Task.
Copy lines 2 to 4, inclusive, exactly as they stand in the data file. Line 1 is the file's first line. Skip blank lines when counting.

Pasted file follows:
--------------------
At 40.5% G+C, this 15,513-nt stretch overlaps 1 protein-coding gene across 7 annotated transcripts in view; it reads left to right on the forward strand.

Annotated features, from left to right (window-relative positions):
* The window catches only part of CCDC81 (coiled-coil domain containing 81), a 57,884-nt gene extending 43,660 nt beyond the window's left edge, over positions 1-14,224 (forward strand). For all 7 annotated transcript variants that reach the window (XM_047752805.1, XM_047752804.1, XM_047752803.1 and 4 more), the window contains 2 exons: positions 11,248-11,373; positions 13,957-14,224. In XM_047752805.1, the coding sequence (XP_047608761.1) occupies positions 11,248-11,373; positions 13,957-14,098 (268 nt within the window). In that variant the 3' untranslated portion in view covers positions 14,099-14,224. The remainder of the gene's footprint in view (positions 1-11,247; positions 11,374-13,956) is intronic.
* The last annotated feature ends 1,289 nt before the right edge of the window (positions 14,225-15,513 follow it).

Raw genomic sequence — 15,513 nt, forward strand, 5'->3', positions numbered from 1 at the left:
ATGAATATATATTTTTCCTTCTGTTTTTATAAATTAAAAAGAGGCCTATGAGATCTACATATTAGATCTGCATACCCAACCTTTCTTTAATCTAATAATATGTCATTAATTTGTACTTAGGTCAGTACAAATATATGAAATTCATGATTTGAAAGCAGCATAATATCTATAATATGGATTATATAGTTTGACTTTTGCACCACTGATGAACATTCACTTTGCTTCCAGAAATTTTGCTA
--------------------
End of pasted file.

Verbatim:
Annotated features, from left to right (window-relative positions):
* The window catches only part of CCDC81 (coiled-coil domain containing 81), a 57,884-nt gene extending 43,660 nt beyond the window's left edge, over positions 1-14,224 (forward strand). For all 7 annotated transcript variants that reach the window (XM_047752805.1, XM_047752804.1, XM_047752803.1 and 4 more), the window contains 2 exons: positions 11,248-11,373; positions 13,957-14,224. In XM_047752805.1, the coding sequence (XP_047608761.1) occupies positions 11,248-11,373; positions 13,957-14,098 (268 nt within the window). In that variant the 3' untranslated portion in view covers positions 14,099-14,224. The remainder of the gene's footprint in view (positions 1-11,247; positions 11,374-13,956) is intronic.
* The last annotated feature ends 1,289 nt before the right edge of the window (positions 14,225-15,513 follow it).